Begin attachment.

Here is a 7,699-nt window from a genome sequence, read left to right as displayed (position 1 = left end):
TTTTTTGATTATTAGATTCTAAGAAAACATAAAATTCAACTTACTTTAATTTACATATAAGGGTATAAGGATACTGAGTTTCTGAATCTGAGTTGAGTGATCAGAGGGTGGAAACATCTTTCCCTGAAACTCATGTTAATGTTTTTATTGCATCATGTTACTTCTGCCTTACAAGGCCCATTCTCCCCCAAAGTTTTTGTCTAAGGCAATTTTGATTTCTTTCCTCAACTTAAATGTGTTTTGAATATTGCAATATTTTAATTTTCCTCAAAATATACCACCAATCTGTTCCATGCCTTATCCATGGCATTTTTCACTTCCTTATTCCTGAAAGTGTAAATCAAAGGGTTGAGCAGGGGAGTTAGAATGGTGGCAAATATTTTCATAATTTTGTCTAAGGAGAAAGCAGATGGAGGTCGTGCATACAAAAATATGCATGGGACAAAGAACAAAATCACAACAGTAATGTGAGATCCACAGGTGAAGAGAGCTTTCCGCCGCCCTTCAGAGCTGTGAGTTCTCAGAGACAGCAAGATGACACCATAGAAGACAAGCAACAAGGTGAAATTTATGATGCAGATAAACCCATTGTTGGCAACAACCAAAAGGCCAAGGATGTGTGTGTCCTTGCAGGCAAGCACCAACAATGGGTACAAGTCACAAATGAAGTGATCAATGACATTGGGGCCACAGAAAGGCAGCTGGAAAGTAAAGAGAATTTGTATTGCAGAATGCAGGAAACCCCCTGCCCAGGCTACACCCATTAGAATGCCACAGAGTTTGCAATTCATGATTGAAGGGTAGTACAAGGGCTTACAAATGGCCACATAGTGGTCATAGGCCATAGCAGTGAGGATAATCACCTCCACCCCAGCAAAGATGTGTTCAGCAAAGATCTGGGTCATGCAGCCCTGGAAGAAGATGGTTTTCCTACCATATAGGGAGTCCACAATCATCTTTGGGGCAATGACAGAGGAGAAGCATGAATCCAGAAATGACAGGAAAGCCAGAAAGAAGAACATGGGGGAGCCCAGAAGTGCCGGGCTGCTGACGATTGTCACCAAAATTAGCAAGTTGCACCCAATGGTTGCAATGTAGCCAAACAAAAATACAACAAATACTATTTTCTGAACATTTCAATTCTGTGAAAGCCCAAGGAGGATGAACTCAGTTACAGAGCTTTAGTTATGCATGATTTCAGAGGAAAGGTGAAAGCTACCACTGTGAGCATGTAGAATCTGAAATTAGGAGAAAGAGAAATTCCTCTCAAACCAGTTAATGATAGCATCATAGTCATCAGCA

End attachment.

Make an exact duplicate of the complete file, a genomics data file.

Here is a 7,699-nt window from a genome sequence, read left to right as displayed (position 1 = left end):
TTTTTTGATTATTAGATTCTAAGAAAACATAAAATTCAACTTACTTTAATTTACATATAAGGGTATAAGGATACTGAGTTTCTGAATCTGAGTTGAGTGATCAGAGGGTGGAAACATCTTTCCCTGAAACTCATGTTAATGTTTTTATTGCATCATGTTACTTCTGCCTTACAAGGCCCATTCTCCCCCAAAGTTTTTGTCTAAGGCAATTTTGATTTCTTTCCTCAACTTAAATGTGTTTTGAATATTGCAATATTTTAATTTTCCTCAAAATATACCACCAATCTGTTCCATGCCTTATCCATGGCATTTTTCACTTCCTTATTCCTGAAAGTGTAAATCAAAGGGTTGAGCAGGGGAGTTAGAATGGTGGCAAATATTTTCATAATTTTGTCTAAGGAGAAAGCAGATGGAGGTCGTGCATACAAAAATATGCATGGGACAAAGAACAAAATCACAACAGTAATGTGAGATCCACAGGTGAAGAGAGCTTTCCGCCGCCCTTCAGAGCTGTGAGTTCTCAGAGACAGCAAGATGACACCATAGAAGACAAGCAACAAGGTGAAATTTATGATGCAGATAAACCCATTGTTGGCAACAACCAAAAGGCCAAGGATGTGTGTGTCCTTGCAGGCAAGCACCAACAATGGGTACAAGTCACAAATGAAGTGATCAATGACATTGGGGCCACAGAAAGGCAGCTGGAAAGTAAAGAGAATTTGTATTGCAGAATGCAGGAAACCCCCTGCCCAGGCTACACCCATTAGAATGCCACAGAGTTTGCAATTCATGATTGAAGGGTAGTACAAGGGCTTACAAATGGCCACATAGTGGTCATAGGCCATAGCAGTGAGGATAATCACCTCCACCCCAGCAAAGATGTGTTCAGCAAAGATCTGGGTCATGCAGCCCTGGAAGAAGATGGTTTTCCTACCATATAGGGAGTCCACAATCATCTTTGGGGCAATGACAGAGGAGAAGCATGAATCCAGAAATGACAGGAAAGCCAGAAAGAAGAACATGGGGGAGCCCAGAAGTGCCGGGCTGCTGACGATTGTCACCAAAATTAGCAAGTTGCACCCAATGGTTGCAATGTAGCCAAACAAAAATACAACAAATACTATTTTCTGAACATTTCAATTCTGTGAAAGCCCAAGGAGGATGAACTCAGTTACAGAGCTTTAGTTATGCATGATTTCAGAGGAAAGGTGAAAGCTACCACTGTGAGCATGTAGAATCTGAAATTAGGAGAAAGAGAAATTCCTCTCAAACCAGTTAATGATAGCATCATAGTCATCAGCA